11. Lowenstein, A., & Daatland S. A. (2006). Filial norms and family support in a comparative cross-national context: Evidence from the OASIS study. Ageing and Society, 26, 203–223.Google Scholar
  12. Nagaraj, K., & Majumdar, S. (1982). Growth of Madras urban agglomeration, Madras institute of development studies working paper No.25. Chennai: Madras Institute of Development Studies.Google Scholar
  13. National Sample Survey Organisation. (1998a). 52nd round, morbidity and treatment of ailments, July 1995–June 1996. New Delhi: Government of India.Google Scholar
  14. National Sample Survey Organisation. (1998b). 52nd round, the aged in india: A socio-economic profile, July 1995–June 1996. New Delhi: Government of India.Google Scholar
  15. National Sample Survey Organisation. (2003). 58th round, ‘condition of urban slums 2002’. New Delhi: Government of India.Google Scholar
  16. National Sample Survey Organisation. (2006). 60th round, “morbidity, health care and the condition of the aged”. New Delhi: Government of India.Google Scholar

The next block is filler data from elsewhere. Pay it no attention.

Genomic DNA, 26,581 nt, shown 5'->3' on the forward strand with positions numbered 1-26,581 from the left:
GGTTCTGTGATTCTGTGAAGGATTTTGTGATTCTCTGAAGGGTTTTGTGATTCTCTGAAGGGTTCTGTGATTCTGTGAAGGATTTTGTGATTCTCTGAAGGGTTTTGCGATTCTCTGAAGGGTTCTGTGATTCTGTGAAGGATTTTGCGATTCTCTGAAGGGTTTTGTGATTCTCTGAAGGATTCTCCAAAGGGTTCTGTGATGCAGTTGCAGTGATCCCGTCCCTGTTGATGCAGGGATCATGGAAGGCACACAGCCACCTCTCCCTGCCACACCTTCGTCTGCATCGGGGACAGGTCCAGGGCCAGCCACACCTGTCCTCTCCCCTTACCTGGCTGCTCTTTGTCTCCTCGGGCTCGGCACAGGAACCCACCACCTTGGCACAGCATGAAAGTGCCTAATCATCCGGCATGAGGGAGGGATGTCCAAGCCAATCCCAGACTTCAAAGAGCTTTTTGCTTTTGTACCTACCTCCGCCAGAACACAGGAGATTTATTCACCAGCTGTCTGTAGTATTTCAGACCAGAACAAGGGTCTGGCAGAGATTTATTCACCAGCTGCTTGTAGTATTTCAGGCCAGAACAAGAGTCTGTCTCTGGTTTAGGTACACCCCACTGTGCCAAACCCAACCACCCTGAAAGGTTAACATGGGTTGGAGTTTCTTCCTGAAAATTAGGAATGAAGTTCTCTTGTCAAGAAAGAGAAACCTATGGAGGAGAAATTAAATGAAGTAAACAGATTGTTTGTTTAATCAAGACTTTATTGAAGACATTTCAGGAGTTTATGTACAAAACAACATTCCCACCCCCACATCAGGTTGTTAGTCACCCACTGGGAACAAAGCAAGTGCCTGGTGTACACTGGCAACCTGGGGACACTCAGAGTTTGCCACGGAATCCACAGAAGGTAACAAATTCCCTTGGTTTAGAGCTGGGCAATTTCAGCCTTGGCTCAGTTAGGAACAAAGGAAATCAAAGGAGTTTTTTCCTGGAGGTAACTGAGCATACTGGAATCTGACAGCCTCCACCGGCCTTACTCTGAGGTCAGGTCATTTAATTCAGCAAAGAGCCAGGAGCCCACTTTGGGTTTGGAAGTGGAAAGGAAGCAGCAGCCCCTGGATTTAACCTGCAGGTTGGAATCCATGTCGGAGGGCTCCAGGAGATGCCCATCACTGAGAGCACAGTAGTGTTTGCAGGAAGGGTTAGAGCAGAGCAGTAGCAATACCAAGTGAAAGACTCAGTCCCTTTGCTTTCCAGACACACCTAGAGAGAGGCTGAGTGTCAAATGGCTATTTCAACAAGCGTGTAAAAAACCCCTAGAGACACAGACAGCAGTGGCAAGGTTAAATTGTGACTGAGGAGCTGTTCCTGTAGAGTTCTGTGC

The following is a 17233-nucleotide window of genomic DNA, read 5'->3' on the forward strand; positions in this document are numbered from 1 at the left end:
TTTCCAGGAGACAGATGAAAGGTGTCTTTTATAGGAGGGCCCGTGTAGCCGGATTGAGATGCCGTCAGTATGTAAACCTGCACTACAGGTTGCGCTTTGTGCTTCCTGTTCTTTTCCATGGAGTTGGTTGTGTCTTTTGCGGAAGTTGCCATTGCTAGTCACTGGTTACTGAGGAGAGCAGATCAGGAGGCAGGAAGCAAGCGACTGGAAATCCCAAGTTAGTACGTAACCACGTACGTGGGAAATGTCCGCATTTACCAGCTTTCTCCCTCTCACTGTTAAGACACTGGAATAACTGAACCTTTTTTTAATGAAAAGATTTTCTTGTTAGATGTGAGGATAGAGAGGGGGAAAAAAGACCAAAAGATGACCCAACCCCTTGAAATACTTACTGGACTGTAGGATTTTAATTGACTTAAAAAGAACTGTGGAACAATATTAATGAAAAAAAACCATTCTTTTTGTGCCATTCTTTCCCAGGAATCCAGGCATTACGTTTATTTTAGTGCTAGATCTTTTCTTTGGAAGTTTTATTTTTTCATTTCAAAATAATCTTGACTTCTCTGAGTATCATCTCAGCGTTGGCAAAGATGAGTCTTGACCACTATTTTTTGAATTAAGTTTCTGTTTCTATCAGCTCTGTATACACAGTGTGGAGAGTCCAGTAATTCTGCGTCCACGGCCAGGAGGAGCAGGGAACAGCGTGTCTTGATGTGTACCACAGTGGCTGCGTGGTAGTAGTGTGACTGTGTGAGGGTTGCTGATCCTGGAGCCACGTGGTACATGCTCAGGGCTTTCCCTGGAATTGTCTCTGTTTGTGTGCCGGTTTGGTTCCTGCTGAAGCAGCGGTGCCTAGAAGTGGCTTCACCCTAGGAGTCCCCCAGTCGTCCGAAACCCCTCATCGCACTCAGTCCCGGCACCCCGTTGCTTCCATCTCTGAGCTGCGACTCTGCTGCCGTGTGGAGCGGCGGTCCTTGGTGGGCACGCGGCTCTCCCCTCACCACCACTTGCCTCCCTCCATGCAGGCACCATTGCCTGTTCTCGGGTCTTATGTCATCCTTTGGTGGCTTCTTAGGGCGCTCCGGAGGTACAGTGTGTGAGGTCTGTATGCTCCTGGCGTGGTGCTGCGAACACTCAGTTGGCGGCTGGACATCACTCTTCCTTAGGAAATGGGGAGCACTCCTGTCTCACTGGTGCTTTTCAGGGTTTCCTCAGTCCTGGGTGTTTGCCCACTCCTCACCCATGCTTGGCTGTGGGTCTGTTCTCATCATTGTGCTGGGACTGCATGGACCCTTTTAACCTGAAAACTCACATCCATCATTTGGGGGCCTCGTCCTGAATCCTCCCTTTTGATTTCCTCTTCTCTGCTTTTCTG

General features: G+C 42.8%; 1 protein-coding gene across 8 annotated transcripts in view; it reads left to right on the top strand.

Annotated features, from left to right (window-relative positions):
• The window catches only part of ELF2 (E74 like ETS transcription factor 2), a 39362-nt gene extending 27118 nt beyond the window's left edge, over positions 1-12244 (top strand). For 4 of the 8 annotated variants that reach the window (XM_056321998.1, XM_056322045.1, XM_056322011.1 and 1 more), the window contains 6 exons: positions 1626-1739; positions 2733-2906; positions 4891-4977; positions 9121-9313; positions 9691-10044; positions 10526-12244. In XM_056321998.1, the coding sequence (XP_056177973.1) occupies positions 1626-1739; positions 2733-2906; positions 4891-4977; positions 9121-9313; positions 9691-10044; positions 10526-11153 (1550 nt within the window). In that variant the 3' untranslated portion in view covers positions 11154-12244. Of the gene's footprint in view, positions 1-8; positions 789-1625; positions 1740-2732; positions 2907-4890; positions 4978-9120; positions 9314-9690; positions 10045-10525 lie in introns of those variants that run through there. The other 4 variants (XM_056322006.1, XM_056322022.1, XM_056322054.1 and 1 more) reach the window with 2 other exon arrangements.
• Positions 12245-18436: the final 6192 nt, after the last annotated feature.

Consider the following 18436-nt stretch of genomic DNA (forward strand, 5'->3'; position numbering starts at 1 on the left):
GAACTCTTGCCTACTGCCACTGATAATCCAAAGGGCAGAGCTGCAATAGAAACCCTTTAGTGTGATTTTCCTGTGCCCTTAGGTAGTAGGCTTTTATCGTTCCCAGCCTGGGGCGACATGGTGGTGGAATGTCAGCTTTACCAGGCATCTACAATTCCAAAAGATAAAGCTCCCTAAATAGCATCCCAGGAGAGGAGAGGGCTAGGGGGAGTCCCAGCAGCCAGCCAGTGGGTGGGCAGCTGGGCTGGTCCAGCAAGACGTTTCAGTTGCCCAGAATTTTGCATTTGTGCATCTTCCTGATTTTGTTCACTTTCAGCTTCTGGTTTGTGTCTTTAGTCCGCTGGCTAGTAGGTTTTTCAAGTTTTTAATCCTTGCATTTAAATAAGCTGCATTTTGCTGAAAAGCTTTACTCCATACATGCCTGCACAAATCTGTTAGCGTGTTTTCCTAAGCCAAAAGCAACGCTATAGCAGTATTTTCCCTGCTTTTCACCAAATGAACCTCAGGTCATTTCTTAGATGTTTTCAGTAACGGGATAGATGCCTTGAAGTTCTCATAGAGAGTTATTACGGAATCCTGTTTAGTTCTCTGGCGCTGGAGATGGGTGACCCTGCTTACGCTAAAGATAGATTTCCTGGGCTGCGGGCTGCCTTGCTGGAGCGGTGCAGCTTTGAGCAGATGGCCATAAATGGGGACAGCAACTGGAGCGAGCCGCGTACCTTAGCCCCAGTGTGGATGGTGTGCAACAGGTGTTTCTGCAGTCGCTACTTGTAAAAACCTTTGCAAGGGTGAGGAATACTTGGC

17. Palriwala, R., & Neetha, N. (2011). Stratified familialism: The care regime in India through the lens of childcare. Dev Change., 42(4), 1049–1078.CrossRefGoogle Scholar
  18. Peng, I. (2009). The Political and Social Economy of Care: Republic of Korea Research Report 3. Geneva: UNRISD.Google Scholar
  19. Razavi, S. (2007). The political and social economy of care in a development context: Conceptual issues, research questions and policy options, gender and development programme paper no. 3. Geneva: UNRISD.Google Scholar
  20. Registrar General of India. (2005). Census of India 2001, Slum Population, Vol.1. New Delhi: Government of India.Google Scholar
  21. Rice, D. P. (1989). “Health and long-term care for the aged”, papers and proceedings of the hundred and first annual meeting of the American economic association (May 1989). The American Economic Review, 2(2), 343–348.Google Scholar
  22. Shanas, E. S. (1979). The family as a social support system in old age. The Gerontologist, 19(2), 169–174.CrossRefGoogle Scholar
  23. Susheela, K., & Nagaraj, K. (undated). Health status and health seeking behaviour among agricultural labourers: A case study of a village in an advanced district in coastal Karnataka, Personal communication.Google Scholar

Copyright information

© Springer Nature Singapore Pte Ltd. 2017

Authors and Affiliations

  1. 1.ChennaiIndia

Personalised recommendations